Flour protein levels, a question

snuffpuppet

 Hi peoples,

I've been steadily getting better at this sourdough lark and recently produced quite a nice loaf (apologies for the colour balance, this was taken at night):

 

One thing I have noticed about all my loaves (about 30 so far), however, is that the crumb (I think that's the right term?) is stiffer and a bit chewier than I'd like. While it tastes great, I'd prefer a lighter, fluffier texture to my loaf, particularly since I'd like to start trying to make baguettes.

I have used both Sourdom's Pane Fesca(1) as well as Graham's recipe from the starter kit at around 70% hydration. As the weather has changed proofing times have dropped from 14 hours to 3 hours which has been fun!

For the starter I have used both wholemeal and white starters (at 100% hydration) ranging from 20-40% in the recipe and for the rest of the flour I use plain white. The flour I use is Kialla's Organic white unbleached plain flour with a rated protein level of 13% or higher.

So, is it the protein level in the flour that is causing this stiffness? Does anyone have any sugestions as to how I can create softer, fluffier loaves and hopefully baguettes?

 

Thanks,

S.

 

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Millciti's picture
Millciti 2011 September 27

Sourdough yeasts do love potato starch..!! My starter yeasts truly go wild when I give them some left over mashed potatoes or the potato water from boiling potatoes.  AP and whole wheat pastry flour are generally lower protein content - but if you are looking for fluffy light bread these may not help.  You may not want to use only lower protein flour - but some lower protein flour may be helpful. 

My search and experiments to create a true baguette continue... Sigh:(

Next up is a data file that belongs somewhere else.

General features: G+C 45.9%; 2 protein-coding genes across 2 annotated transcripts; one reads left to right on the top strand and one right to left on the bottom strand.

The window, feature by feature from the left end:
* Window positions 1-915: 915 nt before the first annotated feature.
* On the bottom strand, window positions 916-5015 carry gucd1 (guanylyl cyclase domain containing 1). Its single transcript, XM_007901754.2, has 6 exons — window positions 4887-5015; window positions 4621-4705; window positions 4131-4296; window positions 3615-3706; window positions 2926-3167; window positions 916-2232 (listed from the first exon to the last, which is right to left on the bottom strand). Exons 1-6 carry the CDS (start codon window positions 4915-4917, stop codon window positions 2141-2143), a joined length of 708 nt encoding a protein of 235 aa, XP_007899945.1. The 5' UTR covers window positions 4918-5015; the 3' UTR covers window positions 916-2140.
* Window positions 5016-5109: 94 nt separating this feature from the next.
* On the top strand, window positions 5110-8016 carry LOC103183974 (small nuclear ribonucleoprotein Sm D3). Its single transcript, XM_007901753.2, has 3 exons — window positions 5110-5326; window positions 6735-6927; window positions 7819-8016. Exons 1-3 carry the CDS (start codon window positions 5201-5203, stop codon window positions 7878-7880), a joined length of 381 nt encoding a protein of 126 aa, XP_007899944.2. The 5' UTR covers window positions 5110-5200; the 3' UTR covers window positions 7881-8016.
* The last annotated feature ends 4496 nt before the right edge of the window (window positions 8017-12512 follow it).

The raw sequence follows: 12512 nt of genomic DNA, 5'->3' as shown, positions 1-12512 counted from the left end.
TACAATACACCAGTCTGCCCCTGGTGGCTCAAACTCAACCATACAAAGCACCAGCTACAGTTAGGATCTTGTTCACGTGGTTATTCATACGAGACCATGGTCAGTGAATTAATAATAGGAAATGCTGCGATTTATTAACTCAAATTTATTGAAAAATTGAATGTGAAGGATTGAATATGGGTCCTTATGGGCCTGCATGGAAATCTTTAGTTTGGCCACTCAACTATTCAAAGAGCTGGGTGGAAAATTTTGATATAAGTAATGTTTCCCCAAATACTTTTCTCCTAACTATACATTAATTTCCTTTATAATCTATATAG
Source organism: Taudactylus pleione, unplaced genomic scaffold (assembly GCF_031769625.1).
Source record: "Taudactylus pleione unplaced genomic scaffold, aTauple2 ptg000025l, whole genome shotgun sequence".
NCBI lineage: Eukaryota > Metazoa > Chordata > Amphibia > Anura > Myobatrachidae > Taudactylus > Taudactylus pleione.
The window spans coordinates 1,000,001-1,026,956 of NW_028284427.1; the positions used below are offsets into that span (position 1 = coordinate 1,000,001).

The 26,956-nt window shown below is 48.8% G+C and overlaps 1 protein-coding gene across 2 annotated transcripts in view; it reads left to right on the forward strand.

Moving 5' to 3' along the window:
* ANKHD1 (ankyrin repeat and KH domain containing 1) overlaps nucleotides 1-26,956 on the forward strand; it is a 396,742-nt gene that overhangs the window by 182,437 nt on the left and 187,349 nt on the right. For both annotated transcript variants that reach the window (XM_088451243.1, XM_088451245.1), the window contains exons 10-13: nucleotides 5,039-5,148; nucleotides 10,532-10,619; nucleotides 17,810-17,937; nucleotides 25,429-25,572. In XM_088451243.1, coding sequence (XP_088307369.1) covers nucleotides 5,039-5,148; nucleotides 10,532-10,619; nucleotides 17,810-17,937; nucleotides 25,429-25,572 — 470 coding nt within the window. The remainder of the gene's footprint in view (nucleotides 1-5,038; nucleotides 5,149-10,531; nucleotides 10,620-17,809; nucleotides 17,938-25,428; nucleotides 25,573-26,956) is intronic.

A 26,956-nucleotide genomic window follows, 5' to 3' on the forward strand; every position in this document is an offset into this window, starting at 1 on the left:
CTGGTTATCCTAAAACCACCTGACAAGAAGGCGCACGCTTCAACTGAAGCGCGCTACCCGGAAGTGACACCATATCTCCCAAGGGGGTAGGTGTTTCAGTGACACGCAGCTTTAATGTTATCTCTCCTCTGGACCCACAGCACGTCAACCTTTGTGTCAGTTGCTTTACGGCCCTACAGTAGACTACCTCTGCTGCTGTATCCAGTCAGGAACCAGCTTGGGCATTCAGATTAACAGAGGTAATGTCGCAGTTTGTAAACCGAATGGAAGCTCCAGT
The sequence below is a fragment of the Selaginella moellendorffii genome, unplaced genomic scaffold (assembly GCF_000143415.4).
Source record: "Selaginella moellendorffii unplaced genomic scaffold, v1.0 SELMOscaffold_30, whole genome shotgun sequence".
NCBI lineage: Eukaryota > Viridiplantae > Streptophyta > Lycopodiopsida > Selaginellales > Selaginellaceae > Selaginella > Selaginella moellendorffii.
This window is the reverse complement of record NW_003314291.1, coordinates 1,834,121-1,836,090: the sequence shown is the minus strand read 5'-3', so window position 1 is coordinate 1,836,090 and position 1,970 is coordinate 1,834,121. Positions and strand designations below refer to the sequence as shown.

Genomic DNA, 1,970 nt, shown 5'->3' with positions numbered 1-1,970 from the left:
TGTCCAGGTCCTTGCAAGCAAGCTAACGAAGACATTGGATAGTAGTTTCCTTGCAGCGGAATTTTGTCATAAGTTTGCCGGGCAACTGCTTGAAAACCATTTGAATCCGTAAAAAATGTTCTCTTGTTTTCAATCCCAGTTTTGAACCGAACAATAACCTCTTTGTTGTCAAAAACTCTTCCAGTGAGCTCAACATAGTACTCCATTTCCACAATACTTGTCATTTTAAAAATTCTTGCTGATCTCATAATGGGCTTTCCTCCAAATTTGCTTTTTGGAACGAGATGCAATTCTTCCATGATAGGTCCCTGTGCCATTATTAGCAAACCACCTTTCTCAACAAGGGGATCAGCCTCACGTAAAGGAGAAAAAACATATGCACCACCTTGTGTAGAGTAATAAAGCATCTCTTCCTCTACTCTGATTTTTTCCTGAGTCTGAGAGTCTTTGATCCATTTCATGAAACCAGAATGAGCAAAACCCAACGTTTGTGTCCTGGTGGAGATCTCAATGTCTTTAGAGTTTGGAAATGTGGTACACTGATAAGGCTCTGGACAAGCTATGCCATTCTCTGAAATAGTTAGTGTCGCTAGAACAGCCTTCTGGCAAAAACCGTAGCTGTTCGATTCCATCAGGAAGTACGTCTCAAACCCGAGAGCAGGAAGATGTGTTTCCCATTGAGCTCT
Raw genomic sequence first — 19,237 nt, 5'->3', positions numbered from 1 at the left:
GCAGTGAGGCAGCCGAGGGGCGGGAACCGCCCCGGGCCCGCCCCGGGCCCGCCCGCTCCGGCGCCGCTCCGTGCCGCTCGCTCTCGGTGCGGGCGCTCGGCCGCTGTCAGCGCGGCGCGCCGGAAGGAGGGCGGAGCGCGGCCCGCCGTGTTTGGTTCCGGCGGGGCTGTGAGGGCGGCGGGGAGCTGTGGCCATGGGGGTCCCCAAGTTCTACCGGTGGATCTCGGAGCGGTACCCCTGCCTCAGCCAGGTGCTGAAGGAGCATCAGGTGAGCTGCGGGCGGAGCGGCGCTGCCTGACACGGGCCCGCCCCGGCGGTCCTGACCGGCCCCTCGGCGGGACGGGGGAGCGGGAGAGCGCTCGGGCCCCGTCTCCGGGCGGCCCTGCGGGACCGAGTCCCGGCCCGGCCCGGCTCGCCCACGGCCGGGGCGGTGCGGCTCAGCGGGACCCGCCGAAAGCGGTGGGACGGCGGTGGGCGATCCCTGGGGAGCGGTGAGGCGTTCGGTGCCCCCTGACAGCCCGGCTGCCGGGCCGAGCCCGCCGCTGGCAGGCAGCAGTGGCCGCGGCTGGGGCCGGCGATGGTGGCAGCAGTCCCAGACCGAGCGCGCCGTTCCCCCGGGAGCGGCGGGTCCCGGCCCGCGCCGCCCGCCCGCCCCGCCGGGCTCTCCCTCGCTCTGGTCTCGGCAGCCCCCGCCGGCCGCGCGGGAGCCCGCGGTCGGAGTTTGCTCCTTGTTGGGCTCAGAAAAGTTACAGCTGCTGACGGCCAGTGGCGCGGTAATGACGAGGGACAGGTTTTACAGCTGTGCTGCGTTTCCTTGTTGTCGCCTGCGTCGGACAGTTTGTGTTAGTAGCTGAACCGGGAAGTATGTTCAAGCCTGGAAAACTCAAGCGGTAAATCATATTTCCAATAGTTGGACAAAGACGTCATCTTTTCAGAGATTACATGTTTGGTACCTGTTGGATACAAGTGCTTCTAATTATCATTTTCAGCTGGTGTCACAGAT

Most writers/bakers that are successful with baguettes, still use a hybrid approach.  I think a lot is dependent on the types of yeasts that are present in your particular starter.  I have considered using a poolish with a tiny bit of Sac C but hate to buy a whole pack of yeast that I will never use.

I just bought Berninet's book "Crust" and he has several versions of baguettes - but again all use commercial yeast in some form.  The problem with an all sourdough baguette, has to do with what makes sourdough great - time. True baguettes are a relatively short timed bread.

The time needed to impart that great sourdough flavor in the bread changes the structure of the bread.  So anything that makes your starter happy and speeds things up may be the answer.  Will the result be a true Baguette? Probably not, but a light crusty baguette shaped roll, doesn't sound half bad!

 

Hope this helps - Terri... 

Humm... This is making me want to go bake!

 

 

whitecrow 2011 September 27

I had the same problem!! A nice looking bread but a rather chewy crumb.  Then I read from Susan at Wild Yeast (here's the link http://www.wildyeastblog.com/2008/06/23/flour-101/) where she said that high protein levels made for tough bread. 

"There’s another reason more protein is not always better. More protein means more gluten, and more gluten means a tighter and chewier bread. This may be desirable for pan sandwich breads and bagels, but for most lean hearth breads where you want a more open crumb, a more moderate level of protein is best. I look for a flour that has between 10.5% and 11.5% protein. This is lower than many flours labeled “bread flour.” (King Arthur Bread Flour, for example, has about 12.8% protein; it’s milled from spring wheat.)"